After a week of answering questions about his business dealings, Troy Kelley went on the offensive today over rival James Watkins’ resume.
At an Association of Washington Business-sponsored debate in Cle Elum between the two candidates for state auditor, Tacoma Democrat Kelley parried attacks about past allegations of theft and questioned Redmond Republican Watkins’ claim to have done 150 performance audits of businesses and governments in his career.
Kelley demanded details and said the number “strains credibility” when current Auditor Brian Sonntag has conducted a third of that total since voters in 2005 gave him the right to do performance audits of state government.
Watkins said after the debate he’s not “performing every one individually” but leads audit teams in a consulting company.
He said the kind of audits he has led in the private sector — or “assessments” or “engagements,” as he said they should be more precisely called — take less time than the ones Sonntag does of state programs. It’s common for them to take as little as one to three months, he said. He’d like to bring that kind of “quick-hit audit” to state government, he said in the debate.
“He’s thrashing out in the way a politician does,” Watkins said, and in the debate he said Kelley will “try to throw up mud to try to distract from his actual, documented testimony in a series of lawsuits.”
The usually low-profile auditor’s race received attention last week when Watkins unveiled a website cataloging hundreds of pages of legal documents from past court cases involving Kelley, a state representative who tracks and records property-title documents for a living.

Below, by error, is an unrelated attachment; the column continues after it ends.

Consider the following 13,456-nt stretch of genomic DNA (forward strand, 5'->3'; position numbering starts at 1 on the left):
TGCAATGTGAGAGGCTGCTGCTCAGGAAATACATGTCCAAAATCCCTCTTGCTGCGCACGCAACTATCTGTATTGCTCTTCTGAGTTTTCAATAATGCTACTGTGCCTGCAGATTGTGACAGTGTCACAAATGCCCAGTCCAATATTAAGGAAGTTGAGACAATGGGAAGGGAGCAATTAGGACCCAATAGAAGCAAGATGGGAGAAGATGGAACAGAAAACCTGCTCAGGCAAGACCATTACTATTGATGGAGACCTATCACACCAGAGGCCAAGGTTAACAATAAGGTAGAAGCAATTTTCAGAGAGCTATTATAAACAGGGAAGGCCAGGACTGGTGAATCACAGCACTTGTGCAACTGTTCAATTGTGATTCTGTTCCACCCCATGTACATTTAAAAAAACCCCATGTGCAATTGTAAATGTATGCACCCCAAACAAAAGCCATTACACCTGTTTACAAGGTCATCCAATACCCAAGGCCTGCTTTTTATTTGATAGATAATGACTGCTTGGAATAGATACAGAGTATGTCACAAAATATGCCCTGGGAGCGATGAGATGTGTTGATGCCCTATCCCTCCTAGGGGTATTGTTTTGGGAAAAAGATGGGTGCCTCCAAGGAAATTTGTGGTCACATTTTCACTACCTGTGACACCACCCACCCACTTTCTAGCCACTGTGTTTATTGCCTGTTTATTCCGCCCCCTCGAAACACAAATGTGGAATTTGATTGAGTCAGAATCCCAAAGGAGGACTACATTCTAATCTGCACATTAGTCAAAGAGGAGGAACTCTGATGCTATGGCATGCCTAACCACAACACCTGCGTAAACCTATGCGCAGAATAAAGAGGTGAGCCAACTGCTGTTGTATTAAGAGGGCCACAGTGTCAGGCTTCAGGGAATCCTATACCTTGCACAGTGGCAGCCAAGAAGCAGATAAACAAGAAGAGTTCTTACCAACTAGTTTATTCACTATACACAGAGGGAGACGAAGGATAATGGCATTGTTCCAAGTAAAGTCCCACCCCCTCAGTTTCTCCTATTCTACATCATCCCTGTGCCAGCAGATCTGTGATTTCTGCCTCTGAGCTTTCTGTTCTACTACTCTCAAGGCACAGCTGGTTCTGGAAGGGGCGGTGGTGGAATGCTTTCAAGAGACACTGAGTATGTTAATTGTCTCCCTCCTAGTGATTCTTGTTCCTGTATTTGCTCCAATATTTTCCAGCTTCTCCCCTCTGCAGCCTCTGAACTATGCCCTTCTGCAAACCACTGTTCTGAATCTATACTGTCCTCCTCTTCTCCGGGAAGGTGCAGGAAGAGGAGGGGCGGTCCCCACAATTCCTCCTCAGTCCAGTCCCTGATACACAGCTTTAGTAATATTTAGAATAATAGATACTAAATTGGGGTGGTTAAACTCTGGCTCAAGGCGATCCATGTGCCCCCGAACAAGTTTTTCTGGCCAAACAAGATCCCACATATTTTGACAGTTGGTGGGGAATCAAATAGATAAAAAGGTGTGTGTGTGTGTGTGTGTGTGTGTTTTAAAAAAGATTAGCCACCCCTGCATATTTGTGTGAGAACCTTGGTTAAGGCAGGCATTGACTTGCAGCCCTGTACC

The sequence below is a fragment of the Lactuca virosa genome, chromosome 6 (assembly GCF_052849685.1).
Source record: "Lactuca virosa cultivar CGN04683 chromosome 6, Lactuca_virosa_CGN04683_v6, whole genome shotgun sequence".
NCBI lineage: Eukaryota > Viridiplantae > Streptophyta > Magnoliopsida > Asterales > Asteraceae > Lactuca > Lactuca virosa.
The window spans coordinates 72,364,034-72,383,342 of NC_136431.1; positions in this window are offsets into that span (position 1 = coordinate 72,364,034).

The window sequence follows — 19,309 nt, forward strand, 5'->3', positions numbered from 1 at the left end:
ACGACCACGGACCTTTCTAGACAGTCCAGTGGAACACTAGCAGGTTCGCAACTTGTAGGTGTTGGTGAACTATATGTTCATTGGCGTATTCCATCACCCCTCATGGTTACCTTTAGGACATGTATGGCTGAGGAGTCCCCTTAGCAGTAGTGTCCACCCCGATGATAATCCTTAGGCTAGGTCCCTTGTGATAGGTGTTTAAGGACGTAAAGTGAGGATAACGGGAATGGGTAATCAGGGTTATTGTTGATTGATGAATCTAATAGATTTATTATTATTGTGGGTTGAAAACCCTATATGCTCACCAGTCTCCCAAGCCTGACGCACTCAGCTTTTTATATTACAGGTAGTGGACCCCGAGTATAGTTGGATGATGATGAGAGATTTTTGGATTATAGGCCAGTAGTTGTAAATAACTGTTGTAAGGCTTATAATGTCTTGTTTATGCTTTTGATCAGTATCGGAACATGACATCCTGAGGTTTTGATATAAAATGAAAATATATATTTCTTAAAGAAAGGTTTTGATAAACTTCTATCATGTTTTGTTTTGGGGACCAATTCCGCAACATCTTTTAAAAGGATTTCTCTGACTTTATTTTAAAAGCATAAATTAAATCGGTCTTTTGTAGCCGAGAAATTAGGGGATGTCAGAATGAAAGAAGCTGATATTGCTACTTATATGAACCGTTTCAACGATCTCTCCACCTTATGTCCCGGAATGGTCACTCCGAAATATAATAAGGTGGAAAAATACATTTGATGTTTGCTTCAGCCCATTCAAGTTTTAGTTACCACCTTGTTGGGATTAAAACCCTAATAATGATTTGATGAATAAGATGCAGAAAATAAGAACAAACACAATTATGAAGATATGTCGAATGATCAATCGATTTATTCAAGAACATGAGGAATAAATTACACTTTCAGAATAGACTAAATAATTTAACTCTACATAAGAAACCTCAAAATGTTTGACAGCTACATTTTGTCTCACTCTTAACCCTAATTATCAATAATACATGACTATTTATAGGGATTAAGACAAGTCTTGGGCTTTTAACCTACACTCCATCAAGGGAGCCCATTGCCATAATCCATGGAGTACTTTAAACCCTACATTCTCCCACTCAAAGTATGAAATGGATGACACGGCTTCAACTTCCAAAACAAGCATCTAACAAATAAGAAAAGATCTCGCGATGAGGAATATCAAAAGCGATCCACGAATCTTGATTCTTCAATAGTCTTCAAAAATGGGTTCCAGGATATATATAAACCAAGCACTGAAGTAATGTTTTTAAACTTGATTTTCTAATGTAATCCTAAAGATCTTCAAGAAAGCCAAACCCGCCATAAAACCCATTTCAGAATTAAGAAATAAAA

Kelley had sued a former employer, who in turn tried to prove in court that Kelley had come back to his office one evening to steal a painting after being dismissed. And a client had sued Kelley, saying he owed $3.8 million to clients that he had hidden in a series of transfers between bank accounts in multiple states.
Kelley does not appear to have ever faced criminal charges, and he says lawsuits are just a cost of doing business.
Watkins said the allegations had resonated with the public. A voter he met while campaigning wanted to know: “Are you the thief or are you the other guy?”
Kelley said Watkins was ready with potential websites reserved to attack any of his possible Democratic opponents following the August primary election, and said none of the allegations amounted to anything.
“The cases have all been dismissed. There are no judgments,” Kelley said.
His lawsuit against former employer First American Title Insurance Co. ended after Kelley says he was paid an undisclosed sum. The lawsuit against him also ended in a settlement, this time one that he paid.
And he repeatedly pivoted to Watkins’ business, finally saying Watkins was refusing to give details about his clients or the topics of the 150 audits.
“I’ve had no evidence from this discussion that I can be comfortable feeling you’ve even done one,” Kelley said.
Watkins said he signed nondisclosure agreements that prevents him from discussing many of the clients. He did say he conducted audits for Microsoft while working there.
UPDATE 12:30 a.m.: Watkins says he worked on performance “engagements” or “assessments” for Microsoft, not “audits.” As I mentioned elsewhere in the blog post, he is describing his private-sector work in those terms.
Here are some TVW clips from the candidates mixing it up in the debate: